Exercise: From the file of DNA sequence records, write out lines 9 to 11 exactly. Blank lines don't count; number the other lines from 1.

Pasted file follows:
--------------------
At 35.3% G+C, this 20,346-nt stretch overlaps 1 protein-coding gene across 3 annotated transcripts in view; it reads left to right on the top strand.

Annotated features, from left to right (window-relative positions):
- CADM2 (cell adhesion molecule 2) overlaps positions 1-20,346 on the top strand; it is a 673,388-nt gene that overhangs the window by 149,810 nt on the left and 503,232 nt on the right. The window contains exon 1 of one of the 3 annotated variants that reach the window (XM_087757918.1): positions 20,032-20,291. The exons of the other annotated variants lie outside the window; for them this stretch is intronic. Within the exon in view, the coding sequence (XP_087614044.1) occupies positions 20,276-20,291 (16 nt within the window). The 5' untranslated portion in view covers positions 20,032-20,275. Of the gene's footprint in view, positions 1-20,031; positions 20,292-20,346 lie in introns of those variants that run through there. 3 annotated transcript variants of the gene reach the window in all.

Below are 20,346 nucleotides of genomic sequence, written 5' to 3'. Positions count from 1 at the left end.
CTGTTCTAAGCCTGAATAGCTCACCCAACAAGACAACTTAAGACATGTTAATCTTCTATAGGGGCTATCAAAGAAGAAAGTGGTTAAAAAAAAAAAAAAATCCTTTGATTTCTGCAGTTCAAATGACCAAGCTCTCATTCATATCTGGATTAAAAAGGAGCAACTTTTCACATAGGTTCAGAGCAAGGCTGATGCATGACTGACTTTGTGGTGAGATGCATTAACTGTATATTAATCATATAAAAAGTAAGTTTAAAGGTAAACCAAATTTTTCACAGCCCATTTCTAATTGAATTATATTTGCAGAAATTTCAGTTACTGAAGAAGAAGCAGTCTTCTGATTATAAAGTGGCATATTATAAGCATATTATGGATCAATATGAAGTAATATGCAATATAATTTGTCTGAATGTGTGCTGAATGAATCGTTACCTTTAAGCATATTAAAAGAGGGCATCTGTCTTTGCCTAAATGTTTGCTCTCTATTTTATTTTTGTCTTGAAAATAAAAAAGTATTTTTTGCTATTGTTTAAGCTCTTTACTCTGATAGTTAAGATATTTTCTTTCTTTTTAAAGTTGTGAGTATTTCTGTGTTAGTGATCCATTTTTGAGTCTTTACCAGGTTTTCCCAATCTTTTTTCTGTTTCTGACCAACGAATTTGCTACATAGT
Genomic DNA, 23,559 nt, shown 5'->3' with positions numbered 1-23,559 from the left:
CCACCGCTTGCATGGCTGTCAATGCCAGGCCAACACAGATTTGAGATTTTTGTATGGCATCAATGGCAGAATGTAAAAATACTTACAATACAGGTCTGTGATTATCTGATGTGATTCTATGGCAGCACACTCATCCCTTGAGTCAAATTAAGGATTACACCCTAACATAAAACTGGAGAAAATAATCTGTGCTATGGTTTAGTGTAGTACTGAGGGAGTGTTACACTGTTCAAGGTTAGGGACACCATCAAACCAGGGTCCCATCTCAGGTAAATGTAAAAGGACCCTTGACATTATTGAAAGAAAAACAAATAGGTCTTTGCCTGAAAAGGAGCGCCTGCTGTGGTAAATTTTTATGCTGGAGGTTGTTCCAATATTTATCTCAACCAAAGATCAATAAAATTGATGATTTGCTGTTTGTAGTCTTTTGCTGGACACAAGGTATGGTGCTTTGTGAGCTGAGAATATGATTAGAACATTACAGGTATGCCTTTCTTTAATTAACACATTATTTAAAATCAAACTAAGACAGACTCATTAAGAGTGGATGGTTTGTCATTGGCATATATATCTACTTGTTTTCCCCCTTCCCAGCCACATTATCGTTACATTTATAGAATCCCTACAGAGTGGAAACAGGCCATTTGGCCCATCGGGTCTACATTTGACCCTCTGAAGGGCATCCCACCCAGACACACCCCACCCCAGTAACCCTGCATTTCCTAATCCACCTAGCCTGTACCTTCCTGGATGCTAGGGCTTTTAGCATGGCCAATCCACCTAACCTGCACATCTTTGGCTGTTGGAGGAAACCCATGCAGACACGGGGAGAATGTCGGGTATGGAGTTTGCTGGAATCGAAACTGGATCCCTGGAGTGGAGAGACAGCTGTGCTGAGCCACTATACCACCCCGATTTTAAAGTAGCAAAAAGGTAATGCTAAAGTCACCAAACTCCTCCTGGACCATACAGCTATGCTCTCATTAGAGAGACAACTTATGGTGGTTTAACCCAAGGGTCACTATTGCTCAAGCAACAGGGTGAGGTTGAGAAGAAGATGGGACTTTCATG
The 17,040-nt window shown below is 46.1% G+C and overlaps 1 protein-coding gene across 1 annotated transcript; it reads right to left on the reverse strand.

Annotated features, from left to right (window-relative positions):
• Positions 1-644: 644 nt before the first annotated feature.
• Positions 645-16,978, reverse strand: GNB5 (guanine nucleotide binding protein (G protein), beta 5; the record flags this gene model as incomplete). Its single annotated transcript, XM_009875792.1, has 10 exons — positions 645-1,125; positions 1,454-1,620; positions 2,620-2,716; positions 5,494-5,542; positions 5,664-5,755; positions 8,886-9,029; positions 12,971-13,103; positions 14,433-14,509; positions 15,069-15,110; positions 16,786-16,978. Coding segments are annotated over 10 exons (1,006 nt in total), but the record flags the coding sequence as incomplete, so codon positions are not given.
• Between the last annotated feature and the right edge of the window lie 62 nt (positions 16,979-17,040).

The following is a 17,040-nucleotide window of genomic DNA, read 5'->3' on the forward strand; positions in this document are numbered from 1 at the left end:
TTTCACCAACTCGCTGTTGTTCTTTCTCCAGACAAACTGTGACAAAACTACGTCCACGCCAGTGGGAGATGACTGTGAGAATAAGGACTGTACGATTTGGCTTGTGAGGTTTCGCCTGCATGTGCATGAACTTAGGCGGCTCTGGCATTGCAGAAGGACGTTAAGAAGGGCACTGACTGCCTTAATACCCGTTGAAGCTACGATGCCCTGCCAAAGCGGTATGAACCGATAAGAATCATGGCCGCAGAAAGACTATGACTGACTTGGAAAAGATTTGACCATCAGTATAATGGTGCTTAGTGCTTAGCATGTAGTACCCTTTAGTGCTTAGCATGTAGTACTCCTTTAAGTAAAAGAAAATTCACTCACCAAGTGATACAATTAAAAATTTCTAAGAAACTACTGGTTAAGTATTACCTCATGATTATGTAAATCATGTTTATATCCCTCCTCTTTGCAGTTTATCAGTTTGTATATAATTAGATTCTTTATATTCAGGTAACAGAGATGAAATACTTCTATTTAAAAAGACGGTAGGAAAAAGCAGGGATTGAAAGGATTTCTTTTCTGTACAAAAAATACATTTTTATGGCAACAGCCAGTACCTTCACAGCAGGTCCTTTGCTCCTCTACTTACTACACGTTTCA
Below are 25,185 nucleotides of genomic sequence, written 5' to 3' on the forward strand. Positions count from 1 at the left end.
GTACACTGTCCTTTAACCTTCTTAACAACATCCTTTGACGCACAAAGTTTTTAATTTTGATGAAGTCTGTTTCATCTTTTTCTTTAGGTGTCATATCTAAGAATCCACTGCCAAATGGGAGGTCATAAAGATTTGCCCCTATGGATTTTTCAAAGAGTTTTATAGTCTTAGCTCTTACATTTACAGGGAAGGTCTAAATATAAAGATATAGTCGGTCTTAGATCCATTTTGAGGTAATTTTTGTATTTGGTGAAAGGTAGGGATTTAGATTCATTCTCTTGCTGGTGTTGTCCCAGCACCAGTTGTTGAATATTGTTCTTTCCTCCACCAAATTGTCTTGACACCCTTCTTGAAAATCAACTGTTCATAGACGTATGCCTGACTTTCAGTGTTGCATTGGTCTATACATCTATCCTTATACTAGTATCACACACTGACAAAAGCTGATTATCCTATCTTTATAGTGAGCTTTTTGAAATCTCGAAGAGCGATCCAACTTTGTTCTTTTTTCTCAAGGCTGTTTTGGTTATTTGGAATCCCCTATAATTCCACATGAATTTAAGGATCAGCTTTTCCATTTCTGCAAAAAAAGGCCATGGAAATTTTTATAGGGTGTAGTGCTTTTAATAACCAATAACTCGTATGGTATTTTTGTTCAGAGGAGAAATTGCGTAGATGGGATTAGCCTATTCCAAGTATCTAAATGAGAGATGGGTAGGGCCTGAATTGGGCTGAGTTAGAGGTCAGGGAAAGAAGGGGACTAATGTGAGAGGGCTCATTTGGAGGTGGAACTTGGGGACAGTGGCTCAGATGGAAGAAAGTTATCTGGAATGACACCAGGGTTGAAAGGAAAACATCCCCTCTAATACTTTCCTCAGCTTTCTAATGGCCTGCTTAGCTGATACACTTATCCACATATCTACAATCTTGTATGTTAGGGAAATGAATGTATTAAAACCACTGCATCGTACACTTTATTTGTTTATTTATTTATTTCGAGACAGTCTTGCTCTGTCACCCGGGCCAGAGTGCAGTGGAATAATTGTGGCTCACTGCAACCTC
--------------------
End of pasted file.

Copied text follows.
Annotated features, from left to right (window-relative positions):
• Positions 1-644: 644 nt before the first annotated feature.
• Positions 645-16,978, reverse strand: GNB5 (guanine nucleotide binding protein (G protein), beta 5; the record flags this gene model as incomplete). Its single annotated transcript, XM_009875792.1, has 10 exons — positions 645-1,125; positions 1,454-1,620; positions 2,620-2,716; positions 5,494-5,542; positions 5,664-5,755; positions 8,886-9,029; positions 12,971-13,103; positions 14,433-14,509; positions 15,069-15,110; positions 16,786-16,978. Coding segments are annotated over 10 exons (1,006 nt in total), but the record flags the coding sequence as incomplete, so codon positions are not given.